China’s exports tumbled for the fourth consecutive month in August amid weak external demand and ongoing global supply chain upheaval, posing more challenges to the world’s second-largest economy as it struggles to carve out a path to a post-pandemic rebound.
Exports fell by 8.8 per cent compared to a year earlier to US$284.9 billion last month, according to customs data released on Thursday.
Imports, meanwhile, fell by 7.3 per cent last month to US$216.5 billion, narrowing from a 12.4 per cent decline in July, and exceeding the expectations from Wind for a drop of 8.2 per cent.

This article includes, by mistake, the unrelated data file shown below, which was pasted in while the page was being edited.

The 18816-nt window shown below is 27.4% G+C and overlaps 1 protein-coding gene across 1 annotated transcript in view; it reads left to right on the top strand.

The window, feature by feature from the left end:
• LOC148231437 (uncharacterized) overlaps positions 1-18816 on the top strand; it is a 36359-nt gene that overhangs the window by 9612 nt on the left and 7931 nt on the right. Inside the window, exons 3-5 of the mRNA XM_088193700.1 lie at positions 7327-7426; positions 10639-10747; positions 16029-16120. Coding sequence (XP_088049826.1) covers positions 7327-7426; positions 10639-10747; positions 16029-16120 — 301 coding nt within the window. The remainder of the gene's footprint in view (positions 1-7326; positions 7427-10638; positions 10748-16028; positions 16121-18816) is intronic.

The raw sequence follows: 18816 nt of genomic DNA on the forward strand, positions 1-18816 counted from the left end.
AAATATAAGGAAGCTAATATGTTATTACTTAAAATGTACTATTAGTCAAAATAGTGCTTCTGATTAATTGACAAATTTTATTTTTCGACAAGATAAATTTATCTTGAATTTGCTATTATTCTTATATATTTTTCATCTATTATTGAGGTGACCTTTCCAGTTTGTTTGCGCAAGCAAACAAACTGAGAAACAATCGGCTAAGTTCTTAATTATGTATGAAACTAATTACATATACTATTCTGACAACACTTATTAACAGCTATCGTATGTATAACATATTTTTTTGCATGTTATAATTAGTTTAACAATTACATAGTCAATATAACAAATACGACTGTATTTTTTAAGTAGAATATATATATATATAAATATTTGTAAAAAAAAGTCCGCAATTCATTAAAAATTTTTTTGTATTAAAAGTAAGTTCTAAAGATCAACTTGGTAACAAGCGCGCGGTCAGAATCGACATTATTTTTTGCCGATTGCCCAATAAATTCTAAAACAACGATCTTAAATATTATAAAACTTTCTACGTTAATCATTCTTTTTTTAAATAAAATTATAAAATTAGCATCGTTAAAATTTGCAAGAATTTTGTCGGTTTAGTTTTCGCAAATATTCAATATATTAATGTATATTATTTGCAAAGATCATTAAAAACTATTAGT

China’s total trade surplus in August stood at US$68.4 billion, down from US$80.6 billion in July.
“The typhoon in mid-July likely disrupted port operations in July and the normalisation of that could add to trade growth in August,” said economists from Goldman Sachs.
Improved year-over-year growth of oil prices would have also helped import growth last month, they added.
Heron Lim, assistant director and economist at Moody’s Analytics, said exports are expected to continue their retreat as weakness across the broader global economy keeps new export orders soft.
“But as trade performance was already weakening from the second half of…